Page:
The song was sung by Springsteen and Pete Seeger, accompanied by Seeger's grandson,  Tao Rodríguez-Seeger, at We Are One: The Obama Inaugural Celebration at the Lincoln Memorial on January 18, 2009. The song was restored to the original lyrics (including the 'There was a big high wall there' and 'Nobody living can ever stop me' verses) for this performance (on Pete Seeger's request) with the exception of a change in the end of the 'Relief Office' verse to "As they stood hungry, I stood there whistling, This land was made for you and me." The original lyrics are "As they stood there hungry, I stood there asking, Is this land made for you and me?"

The song is used during the introduction to the 2009 film Up in the Air, in a version sung by Sharon Jones.

In 2010, Peter Yarrow and Paul Stookey, the surviving members of Peter, Paul and Mary, requested that the National Organization for Marriage stop using their recording of This Land is Your Land at their rallies, stating in a letter that the organization's philosophy was "directly contrary to the advocacy position" held by the group.

Arlo Guthrie tells a story in concerts on occasion, of his mother returning from a dance tour of China, and reporting around the Guthrie family dinner table that at one point in the tour she was serenaded by Chinese children singing the song. Arlo says Woody was incredulous: "The Chinese? Singing "This land is your land, this land in my land? From California to the New York island?"

Here are the original lyrics as written by Woody Guthrie in 1940.

This land is your land, this land is my land
From California to the New York Island
From the Redwood Forest to the Gulf Stream waters
This land was made for you and me.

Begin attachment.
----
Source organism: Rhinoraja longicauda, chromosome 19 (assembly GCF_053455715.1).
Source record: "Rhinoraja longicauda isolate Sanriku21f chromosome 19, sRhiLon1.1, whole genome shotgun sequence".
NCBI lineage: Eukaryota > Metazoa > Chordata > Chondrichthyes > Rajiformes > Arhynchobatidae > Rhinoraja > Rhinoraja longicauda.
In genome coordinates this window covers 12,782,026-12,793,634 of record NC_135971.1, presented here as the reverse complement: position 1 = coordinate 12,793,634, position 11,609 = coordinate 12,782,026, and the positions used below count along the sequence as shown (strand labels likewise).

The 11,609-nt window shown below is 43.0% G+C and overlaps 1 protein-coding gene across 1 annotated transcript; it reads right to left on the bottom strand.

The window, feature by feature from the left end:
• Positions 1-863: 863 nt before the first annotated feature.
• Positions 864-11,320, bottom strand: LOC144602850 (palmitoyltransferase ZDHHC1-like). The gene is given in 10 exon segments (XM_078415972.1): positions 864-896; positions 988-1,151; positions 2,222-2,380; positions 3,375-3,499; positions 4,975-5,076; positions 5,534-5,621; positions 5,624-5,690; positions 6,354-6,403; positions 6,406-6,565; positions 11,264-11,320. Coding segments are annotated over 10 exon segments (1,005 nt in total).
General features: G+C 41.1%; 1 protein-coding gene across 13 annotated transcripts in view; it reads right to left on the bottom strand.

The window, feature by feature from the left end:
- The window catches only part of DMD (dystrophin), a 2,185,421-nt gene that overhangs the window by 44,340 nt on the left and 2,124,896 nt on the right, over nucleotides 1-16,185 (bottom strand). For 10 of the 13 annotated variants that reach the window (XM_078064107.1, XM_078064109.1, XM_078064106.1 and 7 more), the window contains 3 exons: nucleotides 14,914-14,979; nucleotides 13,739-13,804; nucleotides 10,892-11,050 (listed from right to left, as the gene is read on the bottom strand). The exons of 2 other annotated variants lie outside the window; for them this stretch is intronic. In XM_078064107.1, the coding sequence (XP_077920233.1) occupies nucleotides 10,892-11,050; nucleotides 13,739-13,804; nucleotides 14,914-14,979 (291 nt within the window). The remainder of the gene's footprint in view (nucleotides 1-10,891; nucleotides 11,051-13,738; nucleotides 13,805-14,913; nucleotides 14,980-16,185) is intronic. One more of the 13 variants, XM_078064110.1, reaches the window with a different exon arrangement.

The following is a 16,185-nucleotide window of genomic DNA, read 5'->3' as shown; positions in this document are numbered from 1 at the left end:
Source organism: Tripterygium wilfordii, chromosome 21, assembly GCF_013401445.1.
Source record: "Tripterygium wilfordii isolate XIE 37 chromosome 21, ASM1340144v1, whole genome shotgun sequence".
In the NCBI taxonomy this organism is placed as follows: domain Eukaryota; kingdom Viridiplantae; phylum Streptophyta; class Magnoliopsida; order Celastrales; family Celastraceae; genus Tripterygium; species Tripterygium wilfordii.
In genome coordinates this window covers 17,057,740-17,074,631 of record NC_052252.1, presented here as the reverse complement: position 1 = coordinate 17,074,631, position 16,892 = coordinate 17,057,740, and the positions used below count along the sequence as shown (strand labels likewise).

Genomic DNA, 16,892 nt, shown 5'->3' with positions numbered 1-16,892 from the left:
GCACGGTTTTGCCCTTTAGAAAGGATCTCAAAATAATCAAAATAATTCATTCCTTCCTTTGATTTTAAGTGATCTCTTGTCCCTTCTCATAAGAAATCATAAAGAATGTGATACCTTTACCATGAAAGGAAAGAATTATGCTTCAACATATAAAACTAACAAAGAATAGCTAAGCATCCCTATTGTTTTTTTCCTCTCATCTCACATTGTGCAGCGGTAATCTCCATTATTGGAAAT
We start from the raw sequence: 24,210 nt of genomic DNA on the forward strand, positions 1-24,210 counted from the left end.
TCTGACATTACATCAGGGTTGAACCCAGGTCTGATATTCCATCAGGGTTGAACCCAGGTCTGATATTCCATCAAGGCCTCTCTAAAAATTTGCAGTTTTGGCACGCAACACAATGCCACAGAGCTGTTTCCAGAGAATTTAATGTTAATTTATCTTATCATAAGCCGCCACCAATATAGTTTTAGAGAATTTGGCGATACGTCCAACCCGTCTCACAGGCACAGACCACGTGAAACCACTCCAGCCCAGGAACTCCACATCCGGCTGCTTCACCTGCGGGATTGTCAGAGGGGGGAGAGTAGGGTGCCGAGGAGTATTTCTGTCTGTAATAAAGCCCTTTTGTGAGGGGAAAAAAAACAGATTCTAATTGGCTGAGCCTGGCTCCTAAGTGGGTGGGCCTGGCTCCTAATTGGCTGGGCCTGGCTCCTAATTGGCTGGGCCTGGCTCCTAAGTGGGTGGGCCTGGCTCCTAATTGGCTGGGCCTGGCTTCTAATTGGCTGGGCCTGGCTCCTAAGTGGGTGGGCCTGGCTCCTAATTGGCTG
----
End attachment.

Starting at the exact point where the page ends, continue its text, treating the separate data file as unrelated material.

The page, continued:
As I went walking that ribbon of highway
I saw above me that endless skyway
I saw below me that golden valley
This land was made for you and me.
 
I roamed and I rambled and I followed my footsteps
To the sparkling sands of her diamond deserts
While all around me a voice was sounding
This land was made for you and me.
 
When the sun came shining, and I was strolling
And the wheat fields waving and the dust clouds rolling
A voice was chanting, As the fog was lifting,
This land was made for you and me.
 
This land is your land, this land is my land
From California to the New York Island
From the Redwood Forest to the Gulf Stream waters
This land was made for you and me.
 
As I went walking I saw a sign there
And on the sign it said "No Trespassing."
But on the other side it didn't say nothing,
That side was made for you and me.
 
Nobody living can ever stop me,
As I go walking that freedom highway;
Nobody living can ever make me turn back
This land was made for you and me.
 
In the squares of the city, In the shadow of a steeple;
By the relief office, I'd seen my people.
As they stood there hungry, I stood there asking,
Is this land made for you and me?

Now ain't that enough to curdle your milk?

(With files from Wikipedia and The Canadian Encyclopedia)